In the second lesson, the students learned about the spread of the black plague which decimated the population across Europe during medieval times. Then the MCBees did a fun activity to illustrate how easily germs can still be spread today. Prior to coming, the MCBees had, without the students' knowledge, previously coated some of the objects being used in the first lesson with glow powder to simulate for the youngsters how easily a disease can be spread by touch. Livesey then used a black light to show them all the "germs" on their hands.

Finally, to learn a little bit about medicine in medieval times, students made an herbal remedy consisting of grapeseed oil and dandelions to "cure the infection," just the way it would have been done in medieval times. The students first crushed the dandelions, then added them to a vial of grapeseed oil, then proceeded to shake vigorously.

"We hope that through our activities," adds Livezey, "the students learned about science (or the lack thereof) in medieval times and left with a greater excitement for and curiosity about science and the scientific process."

Liveszey (center) shines a black light on a student's hands, revealing the "germs."

A STEAMcation student shakes her grapeseed oil and dandelion ointment to mix it up.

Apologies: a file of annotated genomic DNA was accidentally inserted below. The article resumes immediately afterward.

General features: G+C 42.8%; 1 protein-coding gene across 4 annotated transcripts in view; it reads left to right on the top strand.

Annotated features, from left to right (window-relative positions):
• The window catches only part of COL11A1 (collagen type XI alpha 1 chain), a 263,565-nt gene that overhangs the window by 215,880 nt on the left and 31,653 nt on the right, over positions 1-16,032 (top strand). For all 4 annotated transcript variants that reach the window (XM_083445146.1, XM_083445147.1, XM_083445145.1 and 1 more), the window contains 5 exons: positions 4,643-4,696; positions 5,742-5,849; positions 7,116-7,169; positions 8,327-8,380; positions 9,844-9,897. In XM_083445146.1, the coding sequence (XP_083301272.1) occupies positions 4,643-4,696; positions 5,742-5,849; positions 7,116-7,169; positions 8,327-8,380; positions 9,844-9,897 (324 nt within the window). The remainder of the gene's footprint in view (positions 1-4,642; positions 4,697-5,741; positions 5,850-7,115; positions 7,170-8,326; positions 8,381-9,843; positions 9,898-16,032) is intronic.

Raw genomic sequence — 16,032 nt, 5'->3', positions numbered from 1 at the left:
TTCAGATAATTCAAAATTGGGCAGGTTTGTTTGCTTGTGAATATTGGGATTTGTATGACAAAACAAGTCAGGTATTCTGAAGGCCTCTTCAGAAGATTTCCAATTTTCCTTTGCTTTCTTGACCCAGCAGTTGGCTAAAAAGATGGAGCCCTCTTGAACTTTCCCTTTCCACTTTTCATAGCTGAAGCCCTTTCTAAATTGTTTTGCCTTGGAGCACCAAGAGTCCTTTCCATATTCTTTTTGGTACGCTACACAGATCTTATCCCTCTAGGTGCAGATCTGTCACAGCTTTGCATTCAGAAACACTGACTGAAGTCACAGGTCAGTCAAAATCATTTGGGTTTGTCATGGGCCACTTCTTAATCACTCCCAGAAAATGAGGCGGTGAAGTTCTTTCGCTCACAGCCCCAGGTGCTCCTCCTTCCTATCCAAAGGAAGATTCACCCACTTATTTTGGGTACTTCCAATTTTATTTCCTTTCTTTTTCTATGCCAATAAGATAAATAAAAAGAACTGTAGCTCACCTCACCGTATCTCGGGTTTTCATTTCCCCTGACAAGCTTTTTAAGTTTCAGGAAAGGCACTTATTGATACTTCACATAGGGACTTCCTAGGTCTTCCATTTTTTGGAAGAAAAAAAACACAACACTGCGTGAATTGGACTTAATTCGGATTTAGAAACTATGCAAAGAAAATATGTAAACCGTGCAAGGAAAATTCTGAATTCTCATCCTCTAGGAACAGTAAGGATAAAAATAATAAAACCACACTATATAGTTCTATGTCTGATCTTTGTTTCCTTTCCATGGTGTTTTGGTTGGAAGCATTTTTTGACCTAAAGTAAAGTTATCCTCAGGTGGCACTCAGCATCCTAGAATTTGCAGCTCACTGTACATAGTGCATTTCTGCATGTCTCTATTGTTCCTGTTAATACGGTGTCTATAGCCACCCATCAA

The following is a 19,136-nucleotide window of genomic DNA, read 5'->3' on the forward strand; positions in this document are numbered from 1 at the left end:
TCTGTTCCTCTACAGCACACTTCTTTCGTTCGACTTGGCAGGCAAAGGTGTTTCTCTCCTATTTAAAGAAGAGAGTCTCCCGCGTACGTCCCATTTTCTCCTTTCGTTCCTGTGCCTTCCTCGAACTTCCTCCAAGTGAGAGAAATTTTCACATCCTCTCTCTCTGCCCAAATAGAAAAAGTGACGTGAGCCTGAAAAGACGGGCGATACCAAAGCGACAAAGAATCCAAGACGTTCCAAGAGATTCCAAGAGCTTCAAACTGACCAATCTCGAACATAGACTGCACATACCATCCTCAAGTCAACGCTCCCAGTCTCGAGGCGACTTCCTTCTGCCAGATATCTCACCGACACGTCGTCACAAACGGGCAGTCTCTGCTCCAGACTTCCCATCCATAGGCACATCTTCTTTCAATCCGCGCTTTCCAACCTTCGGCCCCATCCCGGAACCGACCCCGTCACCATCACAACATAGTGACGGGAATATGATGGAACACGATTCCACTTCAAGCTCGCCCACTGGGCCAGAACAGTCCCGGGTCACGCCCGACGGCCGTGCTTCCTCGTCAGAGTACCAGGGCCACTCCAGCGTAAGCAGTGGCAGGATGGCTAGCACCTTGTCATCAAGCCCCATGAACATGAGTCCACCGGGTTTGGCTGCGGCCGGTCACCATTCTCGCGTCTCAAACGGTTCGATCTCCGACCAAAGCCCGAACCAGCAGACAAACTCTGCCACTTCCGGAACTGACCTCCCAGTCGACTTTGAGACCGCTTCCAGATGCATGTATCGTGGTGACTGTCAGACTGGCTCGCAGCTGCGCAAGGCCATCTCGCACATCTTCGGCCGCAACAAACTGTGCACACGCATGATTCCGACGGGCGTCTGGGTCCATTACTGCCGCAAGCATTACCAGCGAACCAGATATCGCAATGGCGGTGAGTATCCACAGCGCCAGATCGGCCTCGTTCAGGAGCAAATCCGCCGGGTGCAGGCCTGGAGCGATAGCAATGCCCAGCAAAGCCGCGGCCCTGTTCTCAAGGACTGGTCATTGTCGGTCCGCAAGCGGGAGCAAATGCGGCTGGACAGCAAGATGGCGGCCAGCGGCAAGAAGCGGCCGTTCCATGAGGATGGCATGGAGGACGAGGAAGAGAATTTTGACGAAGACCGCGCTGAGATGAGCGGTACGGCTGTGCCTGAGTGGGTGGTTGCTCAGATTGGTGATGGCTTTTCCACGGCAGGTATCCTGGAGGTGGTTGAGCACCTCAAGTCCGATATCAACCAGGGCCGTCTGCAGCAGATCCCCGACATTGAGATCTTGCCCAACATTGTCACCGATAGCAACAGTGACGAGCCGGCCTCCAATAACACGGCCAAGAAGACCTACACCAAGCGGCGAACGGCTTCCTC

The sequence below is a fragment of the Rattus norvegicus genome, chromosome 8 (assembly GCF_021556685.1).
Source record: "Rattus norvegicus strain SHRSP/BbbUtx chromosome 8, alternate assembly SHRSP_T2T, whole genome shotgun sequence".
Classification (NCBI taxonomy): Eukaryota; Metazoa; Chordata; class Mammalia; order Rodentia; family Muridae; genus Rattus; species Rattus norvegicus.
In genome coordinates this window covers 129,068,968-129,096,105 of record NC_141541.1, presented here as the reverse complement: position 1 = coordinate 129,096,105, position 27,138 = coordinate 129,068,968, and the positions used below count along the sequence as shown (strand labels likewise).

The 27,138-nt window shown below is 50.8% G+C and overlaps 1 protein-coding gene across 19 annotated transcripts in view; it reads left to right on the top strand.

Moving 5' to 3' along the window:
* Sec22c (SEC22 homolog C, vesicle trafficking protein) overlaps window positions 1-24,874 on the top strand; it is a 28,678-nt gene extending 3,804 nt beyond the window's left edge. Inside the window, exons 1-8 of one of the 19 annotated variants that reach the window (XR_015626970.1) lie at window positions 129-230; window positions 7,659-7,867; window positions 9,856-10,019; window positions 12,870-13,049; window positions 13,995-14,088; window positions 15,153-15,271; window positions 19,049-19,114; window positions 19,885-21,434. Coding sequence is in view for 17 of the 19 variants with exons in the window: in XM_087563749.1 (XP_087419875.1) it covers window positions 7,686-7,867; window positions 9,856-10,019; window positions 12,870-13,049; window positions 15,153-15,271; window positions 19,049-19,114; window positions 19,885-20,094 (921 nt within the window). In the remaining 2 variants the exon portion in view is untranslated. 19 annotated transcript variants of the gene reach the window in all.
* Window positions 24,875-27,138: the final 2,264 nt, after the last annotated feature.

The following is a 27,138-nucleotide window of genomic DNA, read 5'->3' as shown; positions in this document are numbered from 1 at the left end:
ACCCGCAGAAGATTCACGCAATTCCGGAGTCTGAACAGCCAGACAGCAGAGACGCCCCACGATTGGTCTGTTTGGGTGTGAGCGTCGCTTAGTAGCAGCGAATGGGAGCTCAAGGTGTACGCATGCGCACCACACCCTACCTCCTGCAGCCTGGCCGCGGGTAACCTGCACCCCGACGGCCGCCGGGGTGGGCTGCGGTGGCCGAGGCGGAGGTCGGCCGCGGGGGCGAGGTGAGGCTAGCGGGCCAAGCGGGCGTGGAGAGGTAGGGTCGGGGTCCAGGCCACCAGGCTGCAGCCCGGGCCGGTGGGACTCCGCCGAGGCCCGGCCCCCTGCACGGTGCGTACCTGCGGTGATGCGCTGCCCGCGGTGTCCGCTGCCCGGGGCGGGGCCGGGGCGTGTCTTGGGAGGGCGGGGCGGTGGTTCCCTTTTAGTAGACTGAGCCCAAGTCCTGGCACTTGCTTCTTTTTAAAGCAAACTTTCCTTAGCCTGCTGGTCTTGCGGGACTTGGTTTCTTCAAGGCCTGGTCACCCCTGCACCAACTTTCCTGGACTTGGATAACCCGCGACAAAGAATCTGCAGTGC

According to STEAM Studio Director Angela Nelson, one benefit of activities like the MCBees' visit was so students could experience STEAM in the real world. And in addition to sharing their expertise with the youngsters, the Illinois grad students also serve as role models. In fact, Nelson can't overstate how important students’ exposure to these role models is. “It’s huge," she exclaims. "It’s huge!”

Nelson particularly wants to express a thank-you to the University groups and personnel, like the MCBees, who sacrifice their time to come and pour into the lives of the youngsters in STEAM Studio.

“I think the biggest thing is that we are so thankful for the amount of time that they are putting in to making this possible,” she says. “I know how much time it takes to come up with these activities...These types of collaborations make a big difference for the kids."

Nelson is grateful to have a resource like the University nearby, which helps make her job of planning meaningful STEM programming a tiny bit easier:

It’s fortunate that we have UIUC so close. I’ve never run into a problem where I can’t find someone who doesn’t want to come and share and do something. It means so much to these kids.”

Story and photos by Elizabeth Innes, Communications Specialist, I-STEM Education Initiative.
More: K-6 Outreach , MCBees, Next Generation School, STEAM Studio, 2016

For more I-STEM articles about both the MCBees and STEAM Studio, plesase see the following:

MCB student Heather Young (right) and STEAMcation students coat pennies with a zinc/copper alloy.

Angela Nelson (center) and some STEAMcation students watch as their pennies are coated with a zinc/copper alloy.